It was "improper" to consider only foreign brands when calling
for public tenders in governmental procurements, Guangzhou's
vice-mayor said yesterday.
Vice-mayor Su Zequn was responding to a complaint from Wang
Ruixiang, a deputy to the city's people's congress who also runs an
audio systems firm, against the organizers of the 2010 Asian Games
for shutting out domestic brands from a bidding process.
"I will personally look into the case," Su said.
He said he learned of the complaint during this year's people's
congress of Guangzhou, which concludes today.
"Although my audio products won the bid for this year's Olympic
Games in Beijing, I'm not even entitled to submit a bid for the
Asian Games in Guangzhou, for the simple reason that my product is
domestically made," Wang said earlier.
The organizing committee of the Asian Games has not responded to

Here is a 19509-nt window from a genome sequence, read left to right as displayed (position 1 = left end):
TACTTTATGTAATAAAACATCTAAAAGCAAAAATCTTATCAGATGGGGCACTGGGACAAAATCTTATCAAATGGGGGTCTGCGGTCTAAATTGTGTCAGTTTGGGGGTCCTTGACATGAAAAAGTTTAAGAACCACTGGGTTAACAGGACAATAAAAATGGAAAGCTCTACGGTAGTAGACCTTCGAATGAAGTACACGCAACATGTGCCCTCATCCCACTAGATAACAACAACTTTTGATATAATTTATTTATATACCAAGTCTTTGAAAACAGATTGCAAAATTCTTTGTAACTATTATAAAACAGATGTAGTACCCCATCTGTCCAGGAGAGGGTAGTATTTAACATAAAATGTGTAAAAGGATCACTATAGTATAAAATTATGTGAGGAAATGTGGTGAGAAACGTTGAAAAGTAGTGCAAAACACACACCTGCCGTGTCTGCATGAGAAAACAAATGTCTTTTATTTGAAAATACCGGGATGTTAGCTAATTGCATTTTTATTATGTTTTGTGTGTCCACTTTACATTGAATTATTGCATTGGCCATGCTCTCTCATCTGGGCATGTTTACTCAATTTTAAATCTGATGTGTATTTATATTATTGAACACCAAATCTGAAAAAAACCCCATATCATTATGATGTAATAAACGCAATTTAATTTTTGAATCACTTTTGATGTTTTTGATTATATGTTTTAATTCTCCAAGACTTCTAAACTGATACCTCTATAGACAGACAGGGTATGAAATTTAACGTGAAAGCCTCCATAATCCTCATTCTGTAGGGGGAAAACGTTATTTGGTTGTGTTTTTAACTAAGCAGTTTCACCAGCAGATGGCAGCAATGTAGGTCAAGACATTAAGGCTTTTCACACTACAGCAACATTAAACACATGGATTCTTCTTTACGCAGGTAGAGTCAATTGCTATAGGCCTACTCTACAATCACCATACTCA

The businessman said he had encountered similar embarrassment
when he tried to bid for government procurements.
"If we are not given a fair opportunity to compete in the
domestic market, how can we grow strong enough to compete in the
global market?" he said.
Many shared Wang's view.
"Domestic firms, especially small and medium enterprises, are in
a very unfavorable position to get financial support for research
and development," Shi Jun, owner of a lighting firm in Guangzhou,
Li Qingqing, an associate professor of economics at South China
Normal University, said China has a law that urges governmental
procurements to foster SME brands.
"The only problem is that it is not easy to supervise or punish
government departments when they fail to comply with it," Li
(China Daily, February 22, 2008)